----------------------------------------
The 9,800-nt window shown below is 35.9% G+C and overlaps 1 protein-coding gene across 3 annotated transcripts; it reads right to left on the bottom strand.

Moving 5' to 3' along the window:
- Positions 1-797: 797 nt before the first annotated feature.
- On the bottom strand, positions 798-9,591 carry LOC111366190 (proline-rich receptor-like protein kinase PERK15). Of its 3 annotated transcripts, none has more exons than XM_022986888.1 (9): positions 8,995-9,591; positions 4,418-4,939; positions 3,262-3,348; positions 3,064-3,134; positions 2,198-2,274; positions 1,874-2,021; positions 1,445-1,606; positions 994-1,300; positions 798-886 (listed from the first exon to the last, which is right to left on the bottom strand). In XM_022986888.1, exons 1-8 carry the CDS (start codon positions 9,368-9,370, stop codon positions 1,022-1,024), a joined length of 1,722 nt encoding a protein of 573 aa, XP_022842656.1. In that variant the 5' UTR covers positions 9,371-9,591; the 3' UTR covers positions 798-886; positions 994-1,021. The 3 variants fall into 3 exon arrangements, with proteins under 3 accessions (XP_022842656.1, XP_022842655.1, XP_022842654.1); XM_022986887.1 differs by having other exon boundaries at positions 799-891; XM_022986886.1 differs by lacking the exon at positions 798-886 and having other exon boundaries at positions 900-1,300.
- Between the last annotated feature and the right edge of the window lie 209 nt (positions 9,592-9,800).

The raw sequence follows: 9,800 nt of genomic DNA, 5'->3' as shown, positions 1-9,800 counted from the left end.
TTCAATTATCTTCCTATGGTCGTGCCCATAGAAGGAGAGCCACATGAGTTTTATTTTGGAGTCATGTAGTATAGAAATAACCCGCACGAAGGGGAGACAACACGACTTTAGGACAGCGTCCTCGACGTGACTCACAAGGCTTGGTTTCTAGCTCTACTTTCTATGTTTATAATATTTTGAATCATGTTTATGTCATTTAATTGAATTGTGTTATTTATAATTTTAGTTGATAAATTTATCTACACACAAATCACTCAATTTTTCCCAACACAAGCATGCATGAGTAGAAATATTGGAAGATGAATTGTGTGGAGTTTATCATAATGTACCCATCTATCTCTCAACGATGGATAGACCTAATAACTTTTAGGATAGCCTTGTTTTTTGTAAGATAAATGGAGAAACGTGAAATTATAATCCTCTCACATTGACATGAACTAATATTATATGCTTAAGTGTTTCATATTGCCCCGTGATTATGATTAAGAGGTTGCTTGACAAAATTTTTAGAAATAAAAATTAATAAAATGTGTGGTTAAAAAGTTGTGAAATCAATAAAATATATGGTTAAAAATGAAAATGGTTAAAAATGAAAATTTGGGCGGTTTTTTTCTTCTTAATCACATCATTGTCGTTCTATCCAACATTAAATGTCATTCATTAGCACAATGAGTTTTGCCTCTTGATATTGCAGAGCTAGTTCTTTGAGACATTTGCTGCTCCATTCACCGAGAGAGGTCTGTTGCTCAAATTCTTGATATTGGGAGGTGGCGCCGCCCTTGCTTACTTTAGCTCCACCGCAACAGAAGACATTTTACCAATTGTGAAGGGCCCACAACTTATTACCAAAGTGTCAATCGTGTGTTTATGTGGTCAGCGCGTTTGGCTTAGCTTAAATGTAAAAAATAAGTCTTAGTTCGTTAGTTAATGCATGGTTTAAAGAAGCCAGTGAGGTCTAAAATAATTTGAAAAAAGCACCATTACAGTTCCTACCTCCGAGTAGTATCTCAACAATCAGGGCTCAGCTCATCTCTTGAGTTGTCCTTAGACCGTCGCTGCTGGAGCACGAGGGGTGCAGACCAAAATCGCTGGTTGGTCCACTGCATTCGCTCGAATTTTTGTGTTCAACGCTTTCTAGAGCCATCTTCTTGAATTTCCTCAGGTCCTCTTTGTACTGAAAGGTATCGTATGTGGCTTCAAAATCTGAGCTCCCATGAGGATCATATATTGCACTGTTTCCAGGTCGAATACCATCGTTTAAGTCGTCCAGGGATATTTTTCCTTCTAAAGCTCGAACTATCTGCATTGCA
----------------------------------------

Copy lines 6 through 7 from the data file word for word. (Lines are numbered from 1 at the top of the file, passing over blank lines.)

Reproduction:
The raw sequence follows: 9,800 nt of genomic DNA, 5'->3' as shown, positions 1-9,800 counted from the left end.
TTCAATTATCTTCCTATGGTCGTGCCCATAGAAGGAGAGCCACATGAGTTTTATTTTGGAGTCATGTAGTATAGAAATAACCCGCACGAAGGGGAGACAACACGACTTTAGGACAGCGTCCTCGACGTGACTCACAAGGCTTGGTTTCTAGCTCTACTTTCTATGTTTATAATATTTTGAATCATGTTTATGTCATTTAATTGAATTGTGTTATTTATAATTTTAGTTGATAAATTTATCTACACACAAATCACTCAATTTTTCCCAACACAAGCATGCATGAGTAGAAATATTGGAAGATGAATTGTGTGGAGTTTATCATAATGTACCCATCTATCTCTCAACGATGGATAGACCTAATAACTTTTAGGATAGCCTTGTTTTTTGTAAGATAAATGGAGAAACGTGAAATTATAATCCTCTCACATTGACATGAACTAATATTATATGCTTAAGTGTTTCATATTGCCCCGTGATTATGATTAAGAGGTTGCTTGACAAAATTTTTAGAAATAAAAATTAATAAAATGTGTGGTTAAAAAGTTGTGAAATCAATAAAATATATGGTTAAAAATGAAAATGGTTAAAAATGAAAATTTGGGCGGTTTTTTTCTTCTTAATCACATCATTGTCGTTCTATCCAACATTAAATGTCATTCATTAGCACAATGAGTTTTGCCTCTTGATATTGCAGAGCTAGTTCTTTGAGACATTTGCTGCTCCATTCACCGAGAGAGGTCTGTTGCTCAAATTCTTGATATTGGGAGGTGGCGCCGCCCTTGCTTACTTTAGCTCCACCGCAACAGAAGACATTTTACCAATTGTGAAGGGCCCACAACTTATTACCAAAGTGTCAATCGTGTGTTTATGTGGTCAGCGCGTTTGGCTTAGCTTAAATGTAAAAAATAAGTCTTAGTTCGTTAGTTAATGCATGGTTTAAAGAAGCCAGTGAGGTCTAAAATAATTTGAAAAAAGCACCATTACAGTTCCTACCTCCGAGTAGTATCTCAACAATCAGGGCTCAGCTCATCTCTTGAGTTGTCCTTAGACCGTCGCTGCTGGAGCACGAGGGGTGCAGACCAAAATCGCTGGTTGGTCCACTGCATTCGCTCGAATTTTTGTGTTCAACGCTTTCTAGAGCCATCTTCTTGAATTTCCTCAGGTCCTCTTTGTACTGAAAGGTATCGTATGTGGCTTCAAAATCTGAGCTCCCATGAGGATCATATATTGCACTGTTTCCAGGTCGAATACCATCGTTTAAGTCGTCCAGGGATATTTTTCCTTCTAAAGCTCGAACTATCTGCATTGCA